Our lives revolve around learning to live with, accept and relate to all that we are, including what we perceive as our personal limitations. We are not here to be perfect (whatever that means for you); we are here to deal with what we define as our imperfections and briefly touch the enlightened undercurrent as we transform. This transformation cannot be labeled. When we try to label it we fall into the trap of expectations and ego concepts. If you make enlightenment your benchmark, frustration will be your constant companion. Let go of seeking that enlightenment and you will feel great relief and freedom. It is the celebration of your liberation from ego concepts and expectations.
I frequently observe spiritual seekers get deeply frustrated because they are not enlightened after many years of hard work. They are unable to recognise how entrapped they are in their own needs and concepts. Imagine the enlightened space as a road sign that indicates you have come in touch with your Authentic Self, and have been blessed with a glimpse of the experience of it. It does not matter if you reconnect to it next in a moment or in another lifetime. All you can do is continue your spiritual work here and now. And the freer this work is of expectations for enlightenment, the simpler you will find it to transform and grow.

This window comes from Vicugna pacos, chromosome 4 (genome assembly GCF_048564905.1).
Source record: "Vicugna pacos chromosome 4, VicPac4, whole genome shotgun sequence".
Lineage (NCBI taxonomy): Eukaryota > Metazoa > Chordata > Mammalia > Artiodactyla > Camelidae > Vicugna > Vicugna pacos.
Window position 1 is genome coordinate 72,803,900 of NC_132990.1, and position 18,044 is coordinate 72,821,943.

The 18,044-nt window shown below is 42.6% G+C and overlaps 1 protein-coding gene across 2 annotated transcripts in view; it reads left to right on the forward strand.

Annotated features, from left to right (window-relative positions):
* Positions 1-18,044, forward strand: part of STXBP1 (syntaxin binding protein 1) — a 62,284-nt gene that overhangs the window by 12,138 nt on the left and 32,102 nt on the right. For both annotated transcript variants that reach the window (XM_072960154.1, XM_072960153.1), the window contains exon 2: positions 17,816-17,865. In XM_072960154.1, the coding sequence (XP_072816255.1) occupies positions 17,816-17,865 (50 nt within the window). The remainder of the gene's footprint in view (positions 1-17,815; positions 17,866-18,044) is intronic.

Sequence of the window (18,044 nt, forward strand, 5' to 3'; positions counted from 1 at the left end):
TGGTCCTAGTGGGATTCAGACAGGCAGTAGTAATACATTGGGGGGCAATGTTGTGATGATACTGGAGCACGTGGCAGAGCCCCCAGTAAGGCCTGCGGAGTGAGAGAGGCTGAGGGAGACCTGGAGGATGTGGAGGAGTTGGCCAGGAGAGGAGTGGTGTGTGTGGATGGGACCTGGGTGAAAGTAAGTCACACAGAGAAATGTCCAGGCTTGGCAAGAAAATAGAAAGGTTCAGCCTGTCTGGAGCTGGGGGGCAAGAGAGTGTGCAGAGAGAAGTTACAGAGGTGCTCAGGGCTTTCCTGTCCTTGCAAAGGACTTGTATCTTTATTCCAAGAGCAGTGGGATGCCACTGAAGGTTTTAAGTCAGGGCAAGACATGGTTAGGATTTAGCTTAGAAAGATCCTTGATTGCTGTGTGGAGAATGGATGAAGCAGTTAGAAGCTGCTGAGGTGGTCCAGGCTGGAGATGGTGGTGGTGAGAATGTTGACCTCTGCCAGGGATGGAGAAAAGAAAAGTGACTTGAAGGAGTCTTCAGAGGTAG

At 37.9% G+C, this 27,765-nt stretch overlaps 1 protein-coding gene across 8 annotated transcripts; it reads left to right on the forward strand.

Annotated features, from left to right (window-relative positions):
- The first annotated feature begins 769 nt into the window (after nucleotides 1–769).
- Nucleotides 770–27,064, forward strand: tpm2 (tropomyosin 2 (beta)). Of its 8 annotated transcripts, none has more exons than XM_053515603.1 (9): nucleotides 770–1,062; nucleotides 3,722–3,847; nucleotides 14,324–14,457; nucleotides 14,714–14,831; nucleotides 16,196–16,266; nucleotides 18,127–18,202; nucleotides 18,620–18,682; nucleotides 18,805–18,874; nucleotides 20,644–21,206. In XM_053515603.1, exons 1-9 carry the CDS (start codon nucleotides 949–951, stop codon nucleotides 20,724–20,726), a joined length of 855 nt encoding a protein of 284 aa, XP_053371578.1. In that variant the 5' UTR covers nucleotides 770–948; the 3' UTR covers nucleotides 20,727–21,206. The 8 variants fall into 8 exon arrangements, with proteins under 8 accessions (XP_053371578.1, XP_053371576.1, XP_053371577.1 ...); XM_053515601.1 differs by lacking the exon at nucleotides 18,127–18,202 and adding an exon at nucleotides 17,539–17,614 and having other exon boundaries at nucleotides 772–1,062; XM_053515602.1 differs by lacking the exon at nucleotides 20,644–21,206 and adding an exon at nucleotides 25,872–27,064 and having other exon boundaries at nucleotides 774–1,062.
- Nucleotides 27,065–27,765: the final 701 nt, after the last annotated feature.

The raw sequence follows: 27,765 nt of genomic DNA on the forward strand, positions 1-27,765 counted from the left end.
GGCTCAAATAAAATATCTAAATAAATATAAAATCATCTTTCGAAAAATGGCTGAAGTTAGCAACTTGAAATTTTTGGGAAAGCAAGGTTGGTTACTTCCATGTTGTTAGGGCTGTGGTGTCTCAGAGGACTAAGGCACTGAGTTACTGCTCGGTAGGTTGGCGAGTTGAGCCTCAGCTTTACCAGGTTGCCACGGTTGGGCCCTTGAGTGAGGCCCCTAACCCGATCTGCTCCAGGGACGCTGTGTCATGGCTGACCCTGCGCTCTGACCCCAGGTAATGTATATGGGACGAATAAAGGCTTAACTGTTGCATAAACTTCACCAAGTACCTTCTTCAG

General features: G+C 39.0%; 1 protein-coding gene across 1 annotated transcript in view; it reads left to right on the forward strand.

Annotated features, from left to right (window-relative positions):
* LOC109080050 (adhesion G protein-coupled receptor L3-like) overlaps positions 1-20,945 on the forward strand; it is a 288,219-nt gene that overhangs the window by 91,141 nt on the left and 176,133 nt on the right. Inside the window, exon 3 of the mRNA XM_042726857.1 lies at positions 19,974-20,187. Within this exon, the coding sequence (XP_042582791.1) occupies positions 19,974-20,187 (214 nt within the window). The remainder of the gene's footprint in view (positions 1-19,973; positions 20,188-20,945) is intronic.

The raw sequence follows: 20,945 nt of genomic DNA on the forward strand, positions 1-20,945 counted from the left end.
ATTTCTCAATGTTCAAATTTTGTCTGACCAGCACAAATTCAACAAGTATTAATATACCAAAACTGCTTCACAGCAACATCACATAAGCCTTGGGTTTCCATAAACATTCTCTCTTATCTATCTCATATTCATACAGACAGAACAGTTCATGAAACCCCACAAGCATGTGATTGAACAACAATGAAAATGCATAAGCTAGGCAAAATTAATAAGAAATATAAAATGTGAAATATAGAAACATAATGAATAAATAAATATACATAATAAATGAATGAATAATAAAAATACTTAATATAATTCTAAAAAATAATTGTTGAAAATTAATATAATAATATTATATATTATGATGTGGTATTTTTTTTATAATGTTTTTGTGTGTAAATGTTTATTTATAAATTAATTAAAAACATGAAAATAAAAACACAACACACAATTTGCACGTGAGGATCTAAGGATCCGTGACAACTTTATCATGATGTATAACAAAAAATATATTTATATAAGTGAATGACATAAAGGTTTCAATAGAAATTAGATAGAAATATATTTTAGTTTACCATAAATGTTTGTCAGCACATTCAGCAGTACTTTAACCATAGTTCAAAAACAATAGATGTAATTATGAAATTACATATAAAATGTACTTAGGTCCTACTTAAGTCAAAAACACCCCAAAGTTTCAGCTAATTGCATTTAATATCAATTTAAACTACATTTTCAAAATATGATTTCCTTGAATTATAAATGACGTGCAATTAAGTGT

Dear Human: You’ve got it all wrong. You didn’t come here to master unconditional love. That is where you came from and where you’ll return. You came here to learn personal love. Universal love. Messy love. Sweaty love. Crazy love. Broken love. Whole love. Infused with divinity. Lived through the grace of stumbling. Demonstrated through the beauty of… messing up. Often. You didn’t come here to be perfect. You already are. You came here to be gorgeously human. Flawed and fabulous. And then to rise again into remembering. But unconditional love? Stop telling that story. Love, in truth, doesn’t need ANY other adjectives. It doesn’t require modifiers. It doesn’t require the condition of perfection. It only asks that you show up. And do your best. That you stay present and feel fully. That you shine and fly and laugh and cry and hurt and heal and fall and get back up and play and work and live and die as YOU. It’s enough. It’s Plenty. ~ Courtney A. Walsh
Dr. Itai Ivtzan is a positive psychologist, professor at Naropa University, and the director of the School of Positive Transformation.